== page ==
The 2008 market crash was a catastrophe to say the least, and will serve as the primary example of a “bubble” for many years to come. On September 29, 2008, the Dow Jones Industrial average fell 777 points in a single day, which was the largest single day drop to that point in history. On a surface level, it plummeted because Congress rejected the bank bailout bill, but the stresses that actually caused the crash had been building for many years.
The Dow Jones Industrial average opened 2007 at 12",459.54. It appreciated alongside major concerns about the subprime mortgage crisis. On November 17, 2006, the Commerce Department of the US warned that the most recent new home permits were roughly 28 percent lower than the same time period from the same months of the year before. Most economists failed to see how big of an issue this would really be, and were actually happy that the overinflated real estate market was returning to “normal.” They failed to see how this decrease in purchasing would affect defaults. Falling home prices triggered defaults on massive amounts of subprime mortgages simultaneously. The Fed decided to add liquidity by way of purchasing banks’ subprime mortgages. In October, economists raised major red flags about the overuse and danger of CDO’s (Collateralized Debt Obligations, basically a bunch of lackluster debts that had been grouped together and given inaccurate ratings) and derivatives. In November of that year, Treasury Secretary Hank Paulson tried to alleviate some of this downward pressure by launching a so-called “Superfund” that would serve to purchase toxic bank debt. The idea was that by doing this the government would take on some of the risk that banks were dealing with and help banks out of a constantly deepening rabbit-hole. As the year ended, economists were actually very optimistic because our GDP had actually grown .5 percent despite this potential crisis. The Dow ended the year in a great position and it appeared as if the liquidity crisis had been defeated",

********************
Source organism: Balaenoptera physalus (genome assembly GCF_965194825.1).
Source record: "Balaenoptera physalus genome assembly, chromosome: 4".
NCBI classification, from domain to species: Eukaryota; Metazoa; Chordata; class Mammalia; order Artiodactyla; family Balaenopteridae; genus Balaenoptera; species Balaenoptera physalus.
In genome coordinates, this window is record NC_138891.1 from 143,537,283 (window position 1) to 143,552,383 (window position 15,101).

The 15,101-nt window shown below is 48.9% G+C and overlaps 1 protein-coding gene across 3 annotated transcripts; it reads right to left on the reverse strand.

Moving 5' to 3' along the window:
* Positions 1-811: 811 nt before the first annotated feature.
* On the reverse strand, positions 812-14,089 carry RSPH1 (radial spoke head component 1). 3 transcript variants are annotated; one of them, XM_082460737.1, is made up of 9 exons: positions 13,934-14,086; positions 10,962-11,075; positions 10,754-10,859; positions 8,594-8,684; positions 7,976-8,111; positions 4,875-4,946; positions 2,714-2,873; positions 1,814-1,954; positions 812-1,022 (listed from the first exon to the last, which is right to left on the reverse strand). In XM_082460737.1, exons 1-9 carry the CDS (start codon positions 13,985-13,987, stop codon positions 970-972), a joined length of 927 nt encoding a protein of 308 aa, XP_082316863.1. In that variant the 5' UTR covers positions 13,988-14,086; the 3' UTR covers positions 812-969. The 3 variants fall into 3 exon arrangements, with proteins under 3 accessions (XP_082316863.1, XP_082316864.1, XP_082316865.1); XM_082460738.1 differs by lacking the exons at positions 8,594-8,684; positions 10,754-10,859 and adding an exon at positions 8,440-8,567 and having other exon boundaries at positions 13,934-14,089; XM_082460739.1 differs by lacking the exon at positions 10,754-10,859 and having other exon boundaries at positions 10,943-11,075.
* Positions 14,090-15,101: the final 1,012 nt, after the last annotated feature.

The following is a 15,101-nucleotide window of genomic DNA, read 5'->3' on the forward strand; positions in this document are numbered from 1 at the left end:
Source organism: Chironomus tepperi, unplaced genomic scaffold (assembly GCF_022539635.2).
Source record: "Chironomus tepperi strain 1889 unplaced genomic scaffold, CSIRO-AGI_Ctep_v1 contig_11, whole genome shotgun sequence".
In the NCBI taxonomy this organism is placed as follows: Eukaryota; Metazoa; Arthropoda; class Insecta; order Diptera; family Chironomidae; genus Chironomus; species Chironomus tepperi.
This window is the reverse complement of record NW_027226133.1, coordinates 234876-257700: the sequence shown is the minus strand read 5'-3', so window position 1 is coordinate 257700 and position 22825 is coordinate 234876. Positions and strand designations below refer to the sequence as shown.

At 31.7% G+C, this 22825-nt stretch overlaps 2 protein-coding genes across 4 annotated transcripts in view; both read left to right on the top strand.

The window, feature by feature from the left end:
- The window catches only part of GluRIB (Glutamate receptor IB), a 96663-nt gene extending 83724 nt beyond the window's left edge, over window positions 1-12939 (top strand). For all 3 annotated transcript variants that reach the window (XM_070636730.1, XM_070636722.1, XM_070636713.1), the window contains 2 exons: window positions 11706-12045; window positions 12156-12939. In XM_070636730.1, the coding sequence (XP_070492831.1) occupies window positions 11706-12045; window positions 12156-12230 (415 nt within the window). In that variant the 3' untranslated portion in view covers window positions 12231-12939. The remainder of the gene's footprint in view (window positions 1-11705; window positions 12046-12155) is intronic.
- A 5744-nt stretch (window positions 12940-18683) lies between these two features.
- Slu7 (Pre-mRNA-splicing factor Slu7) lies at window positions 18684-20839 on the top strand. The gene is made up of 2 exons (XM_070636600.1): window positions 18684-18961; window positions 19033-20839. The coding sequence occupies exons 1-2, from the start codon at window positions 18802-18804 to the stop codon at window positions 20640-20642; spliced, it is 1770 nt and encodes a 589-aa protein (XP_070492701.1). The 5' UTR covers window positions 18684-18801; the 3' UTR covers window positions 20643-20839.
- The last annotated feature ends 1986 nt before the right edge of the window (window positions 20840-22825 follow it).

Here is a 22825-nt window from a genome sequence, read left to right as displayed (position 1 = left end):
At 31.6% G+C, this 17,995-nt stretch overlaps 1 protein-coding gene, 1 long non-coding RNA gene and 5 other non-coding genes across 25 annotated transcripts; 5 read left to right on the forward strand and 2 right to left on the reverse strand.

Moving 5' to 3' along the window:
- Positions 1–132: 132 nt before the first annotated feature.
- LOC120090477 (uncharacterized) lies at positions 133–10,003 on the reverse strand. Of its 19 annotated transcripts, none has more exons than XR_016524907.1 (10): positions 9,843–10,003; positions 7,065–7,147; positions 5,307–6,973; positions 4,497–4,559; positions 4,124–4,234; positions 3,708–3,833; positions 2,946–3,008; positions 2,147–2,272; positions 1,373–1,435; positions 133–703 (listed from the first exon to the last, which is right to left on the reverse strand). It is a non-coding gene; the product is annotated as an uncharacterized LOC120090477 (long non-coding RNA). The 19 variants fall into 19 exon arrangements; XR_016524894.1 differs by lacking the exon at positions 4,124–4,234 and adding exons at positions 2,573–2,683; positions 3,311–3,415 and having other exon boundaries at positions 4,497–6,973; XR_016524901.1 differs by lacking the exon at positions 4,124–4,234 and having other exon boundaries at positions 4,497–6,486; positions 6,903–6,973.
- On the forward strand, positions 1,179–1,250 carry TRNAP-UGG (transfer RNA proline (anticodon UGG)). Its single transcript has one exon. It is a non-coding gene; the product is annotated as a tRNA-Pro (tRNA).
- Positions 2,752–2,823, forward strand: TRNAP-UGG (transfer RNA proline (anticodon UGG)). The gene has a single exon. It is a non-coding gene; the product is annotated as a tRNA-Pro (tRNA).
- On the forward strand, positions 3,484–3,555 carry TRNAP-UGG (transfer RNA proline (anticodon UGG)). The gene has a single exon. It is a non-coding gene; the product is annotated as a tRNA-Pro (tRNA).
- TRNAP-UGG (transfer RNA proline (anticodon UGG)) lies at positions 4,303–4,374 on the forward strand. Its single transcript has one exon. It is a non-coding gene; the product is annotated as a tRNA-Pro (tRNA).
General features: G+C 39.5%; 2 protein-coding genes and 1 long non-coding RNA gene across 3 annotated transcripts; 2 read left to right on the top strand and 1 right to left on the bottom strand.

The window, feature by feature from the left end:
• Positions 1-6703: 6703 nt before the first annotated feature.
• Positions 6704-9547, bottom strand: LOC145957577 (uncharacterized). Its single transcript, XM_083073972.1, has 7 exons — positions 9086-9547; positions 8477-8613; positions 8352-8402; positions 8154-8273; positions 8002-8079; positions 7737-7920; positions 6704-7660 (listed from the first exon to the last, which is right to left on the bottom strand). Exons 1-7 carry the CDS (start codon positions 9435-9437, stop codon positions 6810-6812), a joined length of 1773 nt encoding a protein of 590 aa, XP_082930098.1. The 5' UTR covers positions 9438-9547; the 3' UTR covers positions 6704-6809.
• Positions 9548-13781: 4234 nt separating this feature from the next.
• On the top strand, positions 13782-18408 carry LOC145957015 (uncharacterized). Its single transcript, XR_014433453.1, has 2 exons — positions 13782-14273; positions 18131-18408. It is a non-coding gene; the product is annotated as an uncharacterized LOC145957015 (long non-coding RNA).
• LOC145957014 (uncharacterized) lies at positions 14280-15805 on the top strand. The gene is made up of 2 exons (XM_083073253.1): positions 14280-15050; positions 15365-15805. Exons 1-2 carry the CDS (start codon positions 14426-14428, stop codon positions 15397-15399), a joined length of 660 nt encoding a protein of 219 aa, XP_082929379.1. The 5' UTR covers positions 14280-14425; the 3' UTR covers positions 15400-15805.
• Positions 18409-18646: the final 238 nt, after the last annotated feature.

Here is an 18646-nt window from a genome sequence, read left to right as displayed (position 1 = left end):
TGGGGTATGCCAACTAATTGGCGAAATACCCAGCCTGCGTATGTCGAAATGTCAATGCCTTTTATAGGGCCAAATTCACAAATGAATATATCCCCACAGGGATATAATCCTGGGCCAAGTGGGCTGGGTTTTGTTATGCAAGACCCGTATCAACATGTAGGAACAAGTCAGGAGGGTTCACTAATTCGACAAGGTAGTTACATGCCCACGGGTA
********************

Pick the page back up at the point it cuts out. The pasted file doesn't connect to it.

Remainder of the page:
Starting 2008, the economy lost 17",000 jobs but the Dow was largely unaffected. The Dow took a reasonable large dip after the bailout of Bear Stearns, but then took a major hit after Lehman Brothers was forced to file for bankruptcy. The Fed then bailed out AIG, effectively taking ownership and frantically paying off credit default swaps against failed MBS’s. On September 19, the Fed established a $122 billion fund with banks to buy commercial paper from money markets to try and help pay off all of the obligations coming due. The next day, the bank bailout bill failed, causing the Dow to plummet 777 points. The effects were felt all over the globe. Oil prices fell, gold prices rose, the London FTSE dropped 15 percent, and the MSCI World Index fell 6 percent in a single day.
Congress did eventually pass a bank bailout bill, but only after 159",000 jobs had been lost, and many people had completely lost faith in the US economy. On October 6, the Dow dropped 800 points (new record), putting it below 10",000. It was undeniable that we were in a recession.
240",000 jobs were lost in October 2008. The Fed eventually dropped the interest rate to 0%, and the Dow ended the year 34% the previous year. The recession was officially ended by Obama’s economic stimulus plan, but the lessons learned and pain felt would not disappear anytime soon.